VAUGHAN JONES: You've been in the campaign and advisor to the campaign. How frustrating is it when you're trying desperately to be on message? And

like you said, all the Republicans in Congress are going to be looking to 2018. And these are just self-inflicted wounds seemingly, just taking to

Twitter in 140 characters and then steering all of those efforts way off course.

MOORE: Well, you know, look, that's -- this is Donald Trump. I mean this is the essence of Donald Trump. I mean on the campaign, he would drift

from the message and we get frustrated with them. And I remember, we say, "Donald Trump, keep in focus on jobs and the economy," and he'd be talking

about other things.

But on the other hand, you know, when I talk to Trump voters, they kind of like that about Donald Trump that he is flamboyant and that he says things

that a lot of normal politicians wouldn't. And the thing that they liked a lot about him, Hannah, is that he is taking on the media and you know that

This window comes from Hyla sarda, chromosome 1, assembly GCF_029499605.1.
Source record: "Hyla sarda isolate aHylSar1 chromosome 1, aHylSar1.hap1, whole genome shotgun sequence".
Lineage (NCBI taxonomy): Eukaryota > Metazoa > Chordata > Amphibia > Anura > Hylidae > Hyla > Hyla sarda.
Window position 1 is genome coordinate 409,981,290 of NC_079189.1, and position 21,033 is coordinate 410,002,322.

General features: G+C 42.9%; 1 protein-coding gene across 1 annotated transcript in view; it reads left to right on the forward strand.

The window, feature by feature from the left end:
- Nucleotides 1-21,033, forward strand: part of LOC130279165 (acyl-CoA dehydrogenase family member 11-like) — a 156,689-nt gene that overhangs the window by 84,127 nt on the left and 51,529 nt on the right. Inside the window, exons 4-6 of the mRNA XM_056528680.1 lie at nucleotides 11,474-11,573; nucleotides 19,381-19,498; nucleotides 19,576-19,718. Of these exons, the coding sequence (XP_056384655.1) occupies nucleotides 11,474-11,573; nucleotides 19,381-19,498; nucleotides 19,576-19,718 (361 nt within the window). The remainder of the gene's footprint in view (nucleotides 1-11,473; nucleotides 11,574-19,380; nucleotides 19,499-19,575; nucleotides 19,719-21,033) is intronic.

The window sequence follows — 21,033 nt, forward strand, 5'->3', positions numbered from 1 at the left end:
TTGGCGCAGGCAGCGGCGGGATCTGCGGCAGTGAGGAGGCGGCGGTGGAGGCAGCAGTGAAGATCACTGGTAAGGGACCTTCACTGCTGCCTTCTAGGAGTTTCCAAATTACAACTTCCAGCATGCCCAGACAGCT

there is this contest now between the media and Trump, and Trump as you know, he's called networks like CNN fake news and that with a lot of his

voters, they like that. So we'll see how this turns out in the end. It's still early in the game.

VAUGHAN JONES: Just one final thought, Stephen, on jobs and the economy in general, how much credit can Donald Trump take personally for the state of

the economy in America right now? How much of it still just like the hangover if you like from President Obama's reign?

MOORE: Yes. I think some, some credit. No question about it. I mean it's still early in the game and he -- as we just said, he hasn't passed a